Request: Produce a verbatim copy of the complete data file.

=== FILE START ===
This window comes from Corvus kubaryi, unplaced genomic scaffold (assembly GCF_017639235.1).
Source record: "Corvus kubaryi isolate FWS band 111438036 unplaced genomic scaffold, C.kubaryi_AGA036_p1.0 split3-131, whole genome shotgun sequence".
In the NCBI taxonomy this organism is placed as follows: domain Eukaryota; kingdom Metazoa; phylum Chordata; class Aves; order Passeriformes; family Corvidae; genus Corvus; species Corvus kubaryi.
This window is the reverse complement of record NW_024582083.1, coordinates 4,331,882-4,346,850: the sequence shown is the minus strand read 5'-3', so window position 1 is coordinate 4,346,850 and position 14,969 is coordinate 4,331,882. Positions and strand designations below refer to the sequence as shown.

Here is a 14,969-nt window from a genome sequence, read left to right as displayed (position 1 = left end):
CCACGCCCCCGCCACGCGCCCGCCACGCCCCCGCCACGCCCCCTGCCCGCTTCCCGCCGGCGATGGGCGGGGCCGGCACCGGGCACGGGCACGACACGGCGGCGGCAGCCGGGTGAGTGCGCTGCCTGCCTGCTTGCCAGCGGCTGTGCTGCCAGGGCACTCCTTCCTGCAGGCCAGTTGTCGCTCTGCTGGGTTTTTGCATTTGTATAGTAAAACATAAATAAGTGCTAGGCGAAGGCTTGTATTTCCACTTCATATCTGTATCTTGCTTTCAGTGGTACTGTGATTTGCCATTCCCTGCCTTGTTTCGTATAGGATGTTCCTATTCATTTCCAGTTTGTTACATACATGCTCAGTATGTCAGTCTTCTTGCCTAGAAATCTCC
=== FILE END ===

This window comes from Corvus kubaryi, unplaced genomic scaffold (assembly GCF_017639235.1).
Source record: "Corvus kubaryi isolate FWS band 111438036 unplaced genomic scaffold, C.kubaryi_AGA036_p1.0 split3-131, whole genome shotgun sequence".
In the NCBI taxonomy this organism is placed as follows: domain Eukaryota; kingdom Metazoa; phylum Chordata; class Aves; order Passeriformes; family Corvidae; genus Corvus; species Corvus kubaryi.
This window is the reverse complement of record NW_024582083.1, coordinates 4,331,882-4,346,850: the sequence shown is the minus strand read 5'-3', so window position 1 is coordinate 4,346,850 and position 14,969 is coordinate 4,331,882. Positions and strand designations below refer to the sequence as shown.

Here is a 14,969-nt window from a genome sequence, read left to right as displayed (position 1 = left end):
CCACGCCCCCGCCACGCGCCCGCCACGCCCCCGCCACGCCCCCTGCCCGCTTCCCGCCGGCGATGGGCGGGGCCGGCACCGGGCACGGGCACGACACGGCGGCGGCAGCCGGGTGAGTGCGCTGCCTGCCTGCTTGCCAGCGGCTGTGCTGCCAGGGCACTCCTTCCTGCAGGCCAGTTGTCGCTCTGCTGGGTTTTTGCATTTGTATAGTAAAACATAAATAAGTGCTAGGCGAAGGCTTGTATTTCCACTTCATATCTGTATCTTGCTTTCAGTGGTACTGTGATTTGCCATTCCCTGCCTTGTTTCGTATAGGATGTTCCTATTCATTTCCAGTTTGTTACATACATGCTCAGTATGTCAGTCTTCTTGCCTAGAAATCTCC